It was a fun, festive and freaky three days for Dillon Francis’s 4th Annual Weekend of IDGAFOS here in Los Angeles before Christmas week. With the Shrine Auditorium decked to the nines for the holidays, and an impressive supporting lineup including Anna Lunoe, Valentino Khan, Party Favor and T-Pain, it was a weekend for the books. For anyone who has been following Dillon’s ascent to the top of the charts over the past few years, it was extremely impressive to see just how his sound has grown.
Each night had a special theme as well. Thursday was Arts & Crafts Night, Friday was Letter Party Night where Dillon encouraged fans to come dressed up as any number of things pertaining to a certain letter, Dillon for instance, was wearing his donut outfit from his “Exit Through the Donut Hole (I Can’t Take It)” short film. I got to attend Saturday night for Ugly Sweater Night and I got some nods for my #DabbinSanta sweater. In addition to all the Christmas decor, fans were treated to live carolers as they walked into the Shrine, and there was a photo backdrop where fans could get their picture taken with Dillon’s alien buddy Klaus3.
Nadastrom kicked the night off with a delightful set of funky deep house and future house grooves. All the bassheads in the house got their fix with Party Favor taking the stage next. Party Favor tapped into the zeitgeist of the moment opening his set with the Star Wars theme and closing with marshmello’s incredible remix of the Adele smash hit “Hello.” The dance floor was stomping during his set which included jams like “Bap U” and “Baddest Things.” Branchez came up next and his trippy and ethereal blend of future bass beats was tasty and on point, it was just what the crowd needed.
Finally it was time for the man of the hour, Dillon Francis. Dillon (and Klaus3) took the stage to sound of jingle bells and showers of confetti as the Christmas staple “Sleigh Ride” played. Dillon announced his presence to the crowd, segued in Daft Punk’s “One More Time” and the party was on! Dillon weaved throughout old-school and recent hits in his set, which leaned a little on the bass-heavy side. Dillon harkened back to the early days with his moody jam “Without You,” dropped his versatile productions from Money Sucks, Friends Rule like “We Make it Bounce,” “When We Were Young,” and the recently revived “Set Me Free” with Martin Garrix. And perhaps foreshadowing the future, he dropped unreleased collabs with Party Favor and NGHTMRE, and a possible remix of Calvin Harris’s “How Deep is Your Love.” Dillon also kept alive his tradition of playfully trolling other superstar DJs during his set. Tiesto’s face was plastered all over the screen when Dillon dropped his recent collab with Kill the Noise, the playfully nonsensical “Dolphin on Wheels.”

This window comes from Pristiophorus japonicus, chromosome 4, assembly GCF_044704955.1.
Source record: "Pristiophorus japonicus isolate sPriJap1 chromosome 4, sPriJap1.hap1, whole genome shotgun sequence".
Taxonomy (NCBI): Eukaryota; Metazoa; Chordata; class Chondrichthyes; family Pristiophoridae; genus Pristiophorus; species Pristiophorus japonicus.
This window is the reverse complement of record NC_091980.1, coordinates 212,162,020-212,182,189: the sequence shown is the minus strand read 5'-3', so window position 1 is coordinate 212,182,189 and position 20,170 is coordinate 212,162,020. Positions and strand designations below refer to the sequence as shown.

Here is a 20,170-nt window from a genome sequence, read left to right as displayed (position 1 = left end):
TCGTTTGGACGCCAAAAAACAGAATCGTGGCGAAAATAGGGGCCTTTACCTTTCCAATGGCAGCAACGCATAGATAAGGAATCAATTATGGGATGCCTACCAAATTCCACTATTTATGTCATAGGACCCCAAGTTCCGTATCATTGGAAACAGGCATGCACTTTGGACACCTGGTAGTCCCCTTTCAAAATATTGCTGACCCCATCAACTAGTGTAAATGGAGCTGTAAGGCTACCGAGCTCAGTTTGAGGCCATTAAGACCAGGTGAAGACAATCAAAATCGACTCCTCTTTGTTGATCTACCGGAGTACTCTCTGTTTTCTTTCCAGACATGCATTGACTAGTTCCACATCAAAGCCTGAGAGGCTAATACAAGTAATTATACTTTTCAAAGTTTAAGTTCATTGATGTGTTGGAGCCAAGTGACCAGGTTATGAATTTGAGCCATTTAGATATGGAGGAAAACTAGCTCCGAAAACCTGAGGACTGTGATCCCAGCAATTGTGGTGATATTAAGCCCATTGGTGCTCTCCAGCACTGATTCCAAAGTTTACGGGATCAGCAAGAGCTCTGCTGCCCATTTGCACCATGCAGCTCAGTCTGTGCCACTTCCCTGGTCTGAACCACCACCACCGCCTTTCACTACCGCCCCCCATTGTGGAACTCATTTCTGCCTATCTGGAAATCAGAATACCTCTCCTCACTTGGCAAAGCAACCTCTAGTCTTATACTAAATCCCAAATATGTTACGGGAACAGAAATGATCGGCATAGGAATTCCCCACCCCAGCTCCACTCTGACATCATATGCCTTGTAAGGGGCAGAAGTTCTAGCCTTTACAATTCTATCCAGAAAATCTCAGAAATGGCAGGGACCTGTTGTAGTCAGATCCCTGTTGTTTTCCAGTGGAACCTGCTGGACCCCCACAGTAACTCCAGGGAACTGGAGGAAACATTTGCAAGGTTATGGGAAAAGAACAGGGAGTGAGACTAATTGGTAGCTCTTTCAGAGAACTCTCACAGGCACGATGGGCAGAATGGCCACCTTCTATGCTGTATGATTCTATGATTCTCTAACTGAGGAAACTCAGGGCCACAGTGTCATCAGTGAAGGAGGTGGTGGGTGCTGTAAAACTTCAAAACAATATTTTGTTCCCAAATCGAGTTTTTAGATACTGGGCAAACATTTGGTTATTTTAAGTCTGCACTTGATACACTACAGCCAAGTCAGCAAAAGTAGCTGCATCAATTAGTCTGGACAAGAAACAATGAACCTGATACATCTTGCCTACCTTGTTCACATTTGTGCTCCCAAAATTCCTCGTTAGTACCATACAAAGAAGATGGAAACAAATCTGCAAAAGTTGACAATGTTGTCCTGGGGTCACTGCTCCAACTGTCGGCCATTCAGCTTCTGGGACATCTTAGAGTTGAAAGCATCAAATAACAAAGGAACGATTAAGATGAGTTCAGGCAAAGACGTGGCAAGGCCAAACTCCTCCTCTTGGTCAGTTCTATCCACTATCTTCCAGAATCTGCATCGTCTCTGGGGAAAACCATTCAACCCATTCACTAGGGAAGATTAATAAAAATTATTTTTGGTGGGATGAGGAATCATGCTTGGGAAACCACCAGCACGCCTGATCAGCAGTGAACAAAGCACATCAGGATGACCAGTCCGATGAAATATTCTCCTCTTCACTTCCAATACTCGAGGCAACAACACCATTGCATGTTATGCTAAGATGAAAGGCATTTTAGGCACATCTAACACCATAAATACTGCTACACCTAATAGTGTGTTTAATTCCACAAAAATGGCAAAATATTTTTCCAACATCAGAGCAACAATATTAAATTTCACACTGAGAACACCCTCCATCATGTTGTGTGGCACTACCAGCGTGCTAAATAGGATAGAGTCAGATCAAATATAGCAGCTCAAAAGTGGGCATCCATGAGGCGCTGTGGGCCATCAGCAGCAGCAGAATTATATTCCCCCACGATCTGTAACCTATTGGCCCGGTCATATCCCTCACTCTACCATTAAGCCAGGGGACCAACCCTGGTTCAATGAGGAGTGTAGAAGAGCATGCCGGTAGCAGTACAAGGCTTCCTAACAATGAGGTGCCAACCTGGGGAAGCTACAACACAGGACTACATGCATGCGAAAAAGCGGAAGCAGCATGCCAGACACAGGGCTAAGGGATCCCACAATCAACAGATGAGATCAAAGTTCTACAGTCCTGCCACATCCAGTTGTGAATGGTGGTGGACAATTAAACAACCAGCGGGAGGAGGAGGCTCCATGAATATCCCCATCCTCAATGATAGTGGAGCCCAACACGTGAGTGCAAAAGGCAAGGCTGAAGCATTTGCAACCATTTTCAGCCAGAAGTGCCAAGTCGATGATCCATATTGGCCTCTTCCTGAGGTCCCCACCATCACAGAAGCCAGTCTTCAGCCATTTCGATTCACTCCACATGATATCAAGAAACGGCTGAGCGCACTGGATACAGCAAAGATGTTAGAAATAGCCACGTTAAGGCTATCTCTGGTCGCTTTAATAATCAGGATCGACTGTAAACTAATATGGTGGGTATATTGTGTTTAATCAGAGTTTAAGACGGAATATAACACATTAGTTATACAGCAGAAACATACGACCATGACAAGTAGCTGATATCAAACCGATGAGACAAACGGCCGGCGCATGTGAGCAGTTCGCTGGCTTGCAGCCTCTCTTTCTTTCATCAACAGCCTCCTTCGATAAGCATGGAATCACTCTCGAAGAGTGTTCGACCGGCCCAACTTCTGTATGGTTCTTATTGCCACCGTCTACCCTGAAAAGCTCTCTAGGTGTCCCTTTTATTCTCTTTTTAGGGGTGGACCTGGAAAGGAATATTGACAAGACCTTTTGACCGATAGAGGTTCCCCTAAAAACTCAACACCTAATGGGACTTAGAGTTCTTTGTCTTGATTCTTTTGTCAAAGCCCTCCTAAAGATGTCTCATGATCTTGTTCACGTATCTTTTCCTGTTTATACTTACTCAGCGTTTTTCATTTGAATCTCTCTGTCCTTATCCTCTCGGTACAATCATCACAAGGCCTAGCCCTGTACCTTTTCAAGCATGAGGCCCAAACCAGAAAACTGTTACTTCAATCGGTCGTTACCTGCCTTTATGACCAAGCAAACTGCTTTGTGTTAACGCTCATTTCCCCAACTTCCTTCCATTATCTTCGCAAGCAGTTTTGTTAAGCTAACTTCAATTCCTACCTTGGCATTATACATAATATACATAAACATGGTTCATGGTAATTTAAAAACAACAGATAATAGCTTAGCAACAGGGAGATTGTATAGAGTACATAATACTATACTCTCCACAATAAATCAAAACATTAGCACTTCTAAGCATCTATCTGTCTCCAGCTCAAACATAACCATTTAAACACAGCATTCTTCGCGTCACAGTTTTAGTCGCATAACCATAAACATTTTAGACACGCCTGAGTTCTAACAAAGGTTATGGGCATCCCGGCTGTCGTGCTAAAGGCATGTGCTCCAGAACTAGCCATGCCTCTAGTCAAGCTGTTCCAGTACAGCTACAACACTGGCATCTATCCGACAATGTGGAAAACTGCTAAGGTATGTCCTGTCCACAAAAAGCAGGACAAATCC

The crowd was a joyful blend of all different kinds. There were those decked out in holiday gear and Santa hats, one of the best sweaters I saw read “Jolly AF.” Of course there was also the industry crowd dressed in all black and snapbacks. Some shows have a decided vibe to them, but the crowd Saturday night was as diverse as I’ve ever seen. On my Lyft ride down to the Shrine we actually picked up two fans heading to the show who had driven all the way from Bakersfield, CA to see Dillon. That’s 100 miles north of Los Angeles, shout out to those guys.
From his early days pioneering moombahton to becoming one of the most prolific producers in the game, Dillon Francis is only getting started. 2015 was certainly a year to remember for Dillon, from headlining massive festivals, the success of his This Mixtape is Fire EP, to actually making a guest appearance in a feature film, Dillon was everywhere. 2016 promises to be just as big for Dillon, he’s already announced an upcoming collaboration with Porter Robinson via his social media. Whether working with bass stalwarts like What So Not and Zomboy, or crossing sonic boundaries with Kygo or Disclosure, nothing is off limits for Dillon Francis. Who knows what to expect from Dillon next, but I can guarantee you, it’s going to be good.
Image via Rukes